In the Mouth of Madness

In the Mouth of Madness is a 1994 American horror film directed and scored by John Carpenter and written by Michael De Luca. It stars Sam Neill, Julie Carmen, Jürgen Prochnow, David Warner and Charlton Heston. Neill stars as John Trent, an insurance investigator who visits a small town while looking into the disappearance of a successful author of horror novels, and begins to question his sanity as the lines between reality and fiction seem to blur. Informally, the film is the third installment in what Carpenter refers to as his "Apocalypse Trilogy", preceded by The Thing (1982) and Prince of Darkness (1987).[2]

In the Mouth of Madness
Theatrical release poster
Directed byJohn Carpenter
Written byMichael De Luca
Produced bySandy King
CinematographyGary B. Kibbe
Edited byEdward A. Warschilka
Music by
Distributed byNew Line Cinema
Release date
  • December 10, 1994 (1994-12-10) (Italy)
  • February 3, 1995 (1995-02-03) (United States)
Running time
95 minutes
CountryUnited States
Budget$8 million[1]
Box office$8.9 million (domestic)[1]

In the Mouth of Madness pays tribute to the works of author H. P. Lovecraft in its exploration of insanity and its title, the latter being derived from the Lovecraft novella At the Mountains of Madness. Distributed by New Line Cinema, In the Mouth of Madness received mixed reviews upon release, but has since garnered a cult following.


In the midst of an unspecified disaster, Dr. Wrenn visits John Trent, a patient in a psychiatric hospital, and Trent recounts his story:

Trent, a freelance insurance investigator, has lunch with a colleague, the owner of an insurance company, who asks Trent to work with his largest client investigating a claim by New York-based Arcane Publishing. During their conversation, Trent is attacked by a man wielding an axe who, after asking him if he reads popular horror novelist Sutter Cane, is shot dead by police. The man was Cane's agent, who went insane and killed his family after reading one of Cane's books.

Trent meets with Arcane Publishing director, Jackson Harglow, who tasks him with investigating the disappearance of Cane and recovering the manuscript for his final novel. He assigns Cane's editor, Linda Styles, to accompany him. Linda explains that Cane's stories have been known to cause disorientation, memory loss and paranoia in "less stable readers". Trent is skeptical, convinced the disappearance is a publicity stunt. Trent notices red lines on the covers of Cane's books, which, when aligned properly, form the outline of New Hampshire and mark a location alluded to be Hobb's End, the fictional setting for many of Cane's works.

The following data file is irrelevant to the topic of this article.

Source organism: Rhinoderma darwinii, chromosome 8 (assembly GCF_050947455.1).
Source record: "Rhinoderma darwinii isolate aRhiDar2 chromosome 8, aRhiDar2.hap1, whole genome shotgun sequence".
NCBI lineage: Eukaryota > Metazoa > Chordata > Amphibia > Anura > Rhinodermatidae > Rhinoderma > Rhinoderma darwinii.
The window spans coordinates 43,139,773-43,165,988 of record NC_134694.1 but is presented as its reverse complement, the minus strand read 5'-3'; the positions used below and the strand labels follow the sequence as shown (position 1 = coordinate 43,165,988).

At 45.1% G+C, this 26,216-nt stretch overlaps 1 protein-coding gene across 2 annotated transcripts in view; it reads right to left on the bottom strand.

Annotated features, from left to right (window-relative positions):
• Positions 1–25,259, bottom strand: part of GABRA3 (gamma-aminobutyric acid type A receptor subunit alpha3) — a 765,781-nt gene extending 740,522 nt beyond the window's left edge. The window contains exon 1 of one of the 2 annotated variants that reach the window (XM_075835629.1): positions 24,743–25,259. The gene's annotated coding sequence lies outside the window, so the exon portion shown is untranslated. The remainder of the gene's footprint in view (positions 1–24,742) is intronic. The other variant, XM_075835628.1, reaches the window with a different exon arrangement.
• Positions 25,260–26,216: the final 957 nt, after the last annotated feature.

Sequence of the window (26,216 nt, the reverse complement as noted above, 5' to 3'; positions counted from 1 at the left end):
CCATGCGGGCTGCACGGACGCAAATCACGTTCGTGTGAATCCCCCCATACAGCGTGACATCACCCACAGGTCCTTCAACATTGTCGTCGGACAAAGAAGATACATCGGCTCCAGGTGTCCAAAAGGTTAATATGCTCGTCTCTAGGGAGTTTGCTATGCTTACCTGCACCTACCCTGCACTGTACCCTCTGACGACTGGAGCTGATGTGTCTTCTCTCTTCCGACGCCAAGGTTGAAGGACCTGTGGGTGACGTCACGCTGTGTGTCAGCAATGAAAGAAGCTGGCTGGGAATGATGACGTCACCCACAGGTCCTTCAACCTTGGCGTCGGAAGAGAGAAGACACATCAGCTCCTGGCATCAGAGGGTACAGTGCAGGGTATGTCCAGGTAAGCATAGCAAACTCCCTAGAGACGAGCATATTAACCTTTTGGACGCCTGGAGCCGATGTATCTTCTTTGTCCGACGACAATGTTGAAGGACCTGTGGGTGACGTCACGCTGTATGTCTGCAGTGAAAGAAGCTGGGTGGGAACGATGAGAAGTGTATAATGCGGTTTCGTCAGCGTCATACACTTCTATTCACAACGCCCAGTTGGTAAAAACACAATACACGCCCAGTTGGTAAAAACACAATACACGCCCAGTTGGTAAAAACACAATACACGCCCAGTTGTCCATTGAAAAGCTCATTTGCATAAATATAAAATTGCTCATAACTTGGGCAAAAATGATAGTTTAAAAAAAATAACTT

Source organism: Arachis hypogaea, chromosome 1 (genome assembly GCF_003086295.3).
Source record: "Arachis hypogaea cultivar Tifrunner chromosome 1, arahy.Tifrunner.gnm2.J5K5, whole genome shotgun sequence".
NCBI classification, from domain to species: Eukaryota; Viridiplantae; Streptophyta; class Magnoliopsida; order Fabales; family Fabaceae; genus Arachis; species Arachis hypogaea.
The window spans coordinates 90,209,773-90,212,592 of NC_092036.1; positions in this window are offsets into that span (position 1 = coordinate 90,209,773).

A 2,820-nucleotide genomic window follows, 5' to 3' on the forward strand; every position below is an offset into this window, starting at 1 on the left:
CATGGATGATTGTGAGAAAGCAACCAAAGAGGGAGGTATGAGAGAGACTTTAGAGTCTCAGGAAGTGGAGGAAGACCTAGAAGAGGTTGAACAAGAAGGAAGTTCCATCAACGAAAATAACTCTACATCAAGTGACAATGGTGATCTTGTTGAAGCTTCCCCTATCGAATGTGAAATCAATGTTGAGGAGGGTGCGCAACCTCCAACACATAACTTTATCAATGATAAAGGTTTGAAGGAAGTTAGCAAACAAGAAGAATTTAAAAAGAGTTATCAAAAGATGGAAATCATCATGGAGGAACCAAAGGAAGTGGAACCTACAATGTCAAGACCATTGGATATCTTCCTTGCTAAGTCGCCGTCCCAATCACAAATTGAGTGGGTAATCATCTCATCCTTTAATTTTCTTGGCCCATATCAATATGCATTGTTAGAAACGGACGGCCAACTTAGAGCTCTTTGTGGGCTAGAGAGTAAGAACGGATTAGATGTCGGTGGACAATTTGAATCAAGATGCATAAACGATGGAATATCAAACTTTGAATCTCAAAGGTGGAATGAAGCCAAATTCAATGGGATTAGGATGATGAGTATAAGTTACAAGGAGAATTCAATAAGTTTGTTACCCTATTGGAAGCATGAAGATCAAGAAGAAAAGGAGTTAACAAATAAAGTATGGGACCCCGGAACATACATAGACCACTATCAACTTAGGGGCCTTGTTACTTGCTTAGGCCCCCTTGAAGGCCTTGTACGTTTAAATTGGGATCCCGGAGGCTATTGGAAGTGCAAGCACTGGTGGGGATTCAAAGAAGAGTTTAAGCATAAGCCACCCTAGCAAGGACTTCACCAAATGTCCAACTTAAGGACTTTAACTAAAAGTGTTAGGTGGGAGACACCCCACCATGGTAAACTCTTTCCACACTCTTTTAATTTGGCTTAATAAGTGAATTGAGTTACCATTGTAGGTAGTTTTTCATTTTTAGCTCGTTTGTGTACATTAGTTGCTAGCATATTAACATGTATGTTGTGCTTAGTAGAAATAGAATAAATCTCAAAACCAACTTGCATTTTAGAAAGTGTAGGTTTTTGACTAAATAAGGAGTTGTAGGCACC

They set out to find the town. Linda experiences bizarre phenomena during the late night drive, and they inexplicably arrive at Hobb's End in daylight. Trent and Linda search the small town, encountering people and landmarks described as fictional in Cane's novels. Trent believes it all to be staged, but Linda disagrees. She admits to Trent that Arcane Publishing's claim was a stunt to promote Cane's book, but the time distortion and exact replica of Hobb's End were not part of the plan.

Linda enters a church to confront Cane, who exposes her to his final novel, In the Mouth of Madness, which drives her insane; she begins embracing and kissing Cane passionately. A man approaches Trent in a bar and warns him to leave, then commits suicide. Outside the bar, a mob of monstrous-looking townspeople descend upon him. Trent drives away from Hobb's End, but is repeatedly teleported back to the center of town. After crashing his car, Trent awakens inside the church with Linda, where Cane explains that the public's belief in his stories freed an ancient race of monstrous beings which will reclaim the Earth. Cane reveals that Trent is merely one of his characters, who must follow Cane's plot and return the manuscript of In The Mouth of Madness to Arcane Publishing, furthering the end of humanity.